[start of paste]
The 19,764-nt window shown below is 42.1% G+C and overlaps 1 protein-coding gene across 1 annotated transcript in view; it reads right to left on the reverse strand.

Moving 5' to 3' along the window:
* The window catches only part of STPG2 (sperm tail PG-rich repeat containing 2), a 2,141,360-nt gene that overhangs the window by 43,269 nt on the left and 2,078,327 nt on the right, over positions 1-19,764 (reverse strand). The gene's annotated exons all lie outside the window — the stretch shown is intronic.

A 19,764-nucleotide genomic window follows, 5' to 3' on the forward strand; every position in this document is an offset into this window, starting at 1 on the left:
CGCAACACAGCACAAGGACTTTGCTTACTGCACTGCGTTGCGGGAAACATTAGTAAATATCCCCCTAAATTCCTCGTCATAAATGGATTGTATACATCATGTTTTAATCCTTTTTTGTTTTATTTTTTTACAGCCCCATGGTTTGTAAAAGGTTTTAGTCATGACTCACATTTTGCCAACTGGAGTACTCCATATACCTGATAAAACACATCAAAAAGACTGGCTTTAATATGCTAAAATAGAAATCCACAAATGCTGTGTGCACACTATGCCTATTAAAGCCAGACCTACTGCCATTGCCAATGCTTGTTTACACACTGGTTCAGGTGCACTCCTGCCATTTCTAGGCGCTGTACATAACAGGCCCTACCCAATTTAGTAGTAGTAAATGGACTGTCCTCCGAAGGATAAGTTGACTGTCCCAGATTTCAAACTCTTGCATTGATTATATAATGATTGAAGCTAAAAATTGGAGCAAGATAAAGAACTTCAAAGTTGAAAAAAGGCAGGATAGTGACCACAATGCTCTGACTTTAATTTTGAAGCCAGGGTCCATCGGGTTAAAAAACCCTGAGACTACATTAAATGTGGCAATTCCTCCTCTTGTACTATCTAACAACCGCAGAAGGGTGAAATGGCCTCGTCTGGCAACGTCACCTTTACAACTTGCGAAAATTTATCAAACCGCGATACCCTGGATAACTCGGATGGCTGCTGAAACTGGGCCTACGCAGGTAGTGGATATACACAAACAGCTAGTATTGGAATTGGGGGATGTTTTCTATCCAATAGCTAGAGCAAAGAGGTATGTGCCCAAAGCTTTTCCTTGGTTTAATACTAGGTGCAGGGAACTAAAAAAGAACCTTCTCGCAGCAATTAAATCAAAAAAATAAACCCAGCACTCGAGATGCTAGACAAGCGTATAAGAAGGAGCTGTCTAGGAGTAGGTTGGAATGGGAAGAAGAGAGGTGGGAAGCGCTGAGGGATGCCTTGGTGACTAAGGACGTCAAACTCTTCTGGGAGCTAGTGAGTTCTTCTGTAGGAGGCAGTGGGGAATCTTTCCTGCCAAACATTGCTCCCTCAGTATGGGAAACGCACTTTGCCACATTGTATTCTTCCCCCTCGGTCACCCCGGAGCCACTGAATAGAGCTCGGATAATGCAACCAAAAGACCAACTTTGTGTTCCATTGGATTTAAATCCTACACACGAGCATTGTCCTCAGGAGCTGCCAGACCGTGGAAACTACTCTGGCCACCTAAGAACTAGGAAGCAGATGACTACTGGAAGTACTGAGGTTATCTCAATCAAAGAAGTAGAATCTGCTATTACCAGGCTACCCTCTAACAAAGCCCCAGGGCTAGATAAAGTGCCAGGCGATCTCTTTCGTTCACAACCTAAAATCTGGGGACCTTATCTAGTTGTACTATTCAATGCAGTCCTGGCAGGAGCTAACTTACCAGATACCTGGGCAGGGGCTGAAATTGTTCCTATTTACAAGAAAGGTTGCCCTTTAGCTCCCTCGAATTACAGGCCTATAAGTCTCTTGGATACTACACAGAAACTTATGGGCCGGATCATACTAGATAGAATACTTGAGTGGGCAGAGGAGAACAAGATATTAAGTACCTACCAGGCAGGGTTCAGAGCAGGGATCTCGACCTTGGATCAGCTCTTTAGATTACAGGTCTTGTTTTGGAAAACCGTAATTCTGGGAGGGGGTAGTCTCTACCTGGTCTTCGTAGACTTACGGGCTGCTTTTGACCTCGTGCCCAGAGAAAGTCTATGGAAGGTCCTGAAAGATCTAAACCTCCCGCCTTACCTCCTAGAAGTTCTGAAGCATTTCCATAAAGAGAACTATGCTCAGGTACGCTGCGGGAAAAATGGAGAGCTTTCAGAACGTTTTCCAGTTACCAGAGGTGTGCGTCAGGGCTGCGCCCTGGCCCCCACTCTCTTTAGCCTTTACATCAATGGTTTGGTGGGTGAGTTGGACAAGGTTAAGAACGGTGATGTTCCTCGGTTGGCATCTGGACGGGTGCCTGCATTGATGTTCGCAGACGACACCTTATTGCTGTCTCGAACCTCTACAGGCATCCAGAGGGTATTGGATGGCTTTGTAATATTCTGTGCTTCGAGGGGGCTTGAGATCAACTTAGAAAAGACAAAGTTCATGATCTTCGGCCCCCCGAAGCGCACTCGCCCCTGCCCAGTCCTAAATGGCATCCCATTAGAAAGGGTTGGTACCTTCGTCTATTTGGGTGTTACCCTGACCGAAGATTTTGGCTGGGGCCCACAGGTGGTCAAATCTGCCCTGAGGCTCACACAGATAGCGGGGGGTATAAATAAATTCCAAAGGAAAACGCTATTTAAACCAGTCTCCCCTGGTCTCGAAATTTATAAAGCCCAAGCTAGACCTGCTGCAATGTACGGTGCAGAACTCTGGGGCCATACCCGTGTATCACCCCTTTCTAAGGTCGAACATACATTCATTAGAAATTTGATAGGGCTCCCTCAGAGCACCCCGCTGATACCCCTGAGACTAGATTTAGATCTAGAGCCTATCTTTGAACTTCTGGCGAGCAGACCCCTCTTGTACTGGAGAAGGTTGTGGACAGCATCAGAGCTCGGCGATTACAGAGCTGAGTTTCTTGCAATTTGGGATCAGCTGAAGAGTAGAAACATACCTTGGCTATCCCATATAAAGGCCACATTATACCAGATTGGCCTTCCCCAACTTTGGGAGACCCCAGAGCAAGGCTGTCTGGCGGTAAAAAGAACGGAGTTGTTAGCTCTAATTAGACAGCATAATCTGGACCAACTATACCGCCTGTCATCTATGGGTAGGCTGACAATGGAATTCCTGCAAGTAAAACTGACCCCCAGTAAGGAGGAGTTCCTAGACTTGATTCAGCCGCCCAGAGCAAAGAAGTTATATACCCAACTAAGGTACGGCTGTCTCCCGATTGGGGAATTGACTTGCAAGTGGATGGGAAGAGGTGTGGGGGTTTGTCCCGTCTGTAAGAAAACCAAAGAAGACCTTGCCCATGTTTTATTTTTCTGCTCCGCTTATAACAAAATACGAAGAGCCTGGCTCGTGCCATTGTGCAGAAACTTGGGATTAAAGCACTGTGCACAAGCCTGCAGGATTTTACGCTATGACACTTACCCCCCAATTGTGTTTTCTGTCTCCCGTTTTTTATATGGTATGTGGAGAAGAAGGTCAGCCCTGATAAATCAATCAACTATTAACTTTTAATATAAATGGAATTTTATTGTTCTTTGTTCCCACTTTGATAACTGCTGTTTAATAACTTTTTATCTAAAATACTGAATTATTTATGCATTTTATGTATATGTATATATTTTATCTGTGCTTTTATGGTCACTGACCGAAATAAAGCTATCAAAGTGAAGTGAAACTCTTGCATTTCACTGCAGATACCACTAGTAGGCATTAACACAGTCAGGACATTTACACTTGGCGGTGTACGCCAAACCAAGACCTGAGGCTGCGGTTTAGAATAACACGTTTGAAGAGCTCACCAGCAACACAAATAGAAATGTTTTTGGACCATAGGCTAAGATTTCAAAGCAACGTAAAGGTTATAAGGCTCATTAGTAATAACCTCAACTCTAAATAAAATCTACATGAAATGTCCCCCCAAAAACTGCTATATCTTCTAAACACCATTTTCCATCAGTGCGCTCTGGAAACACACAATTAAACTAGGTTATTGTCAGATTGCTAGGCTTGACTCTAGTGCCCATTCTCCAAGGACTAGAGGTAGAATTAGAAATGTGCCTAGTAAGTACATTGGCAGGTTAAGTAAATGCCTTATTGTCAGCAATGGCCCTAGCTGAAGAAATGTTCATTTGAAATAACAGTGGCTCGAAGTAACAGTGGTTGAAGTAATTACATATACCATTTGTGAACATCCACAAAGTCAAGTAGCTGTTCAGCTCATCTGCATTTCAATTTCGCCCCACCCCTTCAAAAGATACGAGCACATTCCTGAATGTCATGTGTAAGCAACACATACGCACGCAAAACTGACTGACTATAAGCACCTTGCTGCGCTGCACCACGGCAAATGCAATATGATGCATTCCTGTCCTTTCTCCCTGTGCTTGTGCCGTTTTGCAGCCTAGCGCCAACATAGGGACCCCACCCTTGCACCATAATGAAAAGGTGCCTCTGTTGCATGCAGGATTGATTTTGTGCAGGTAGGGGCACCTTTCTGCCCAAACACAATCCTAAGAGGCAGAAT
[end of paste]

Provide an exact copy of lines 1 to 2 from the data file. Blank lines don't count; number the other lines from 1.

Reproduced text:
The 19,764-nt window shown below is 42.1% G+C and overlaps 1 protein-coding gene across 1 annotated transcript in view; it reads right to left on the reverse strand.

Moving 5' to 3' along the window: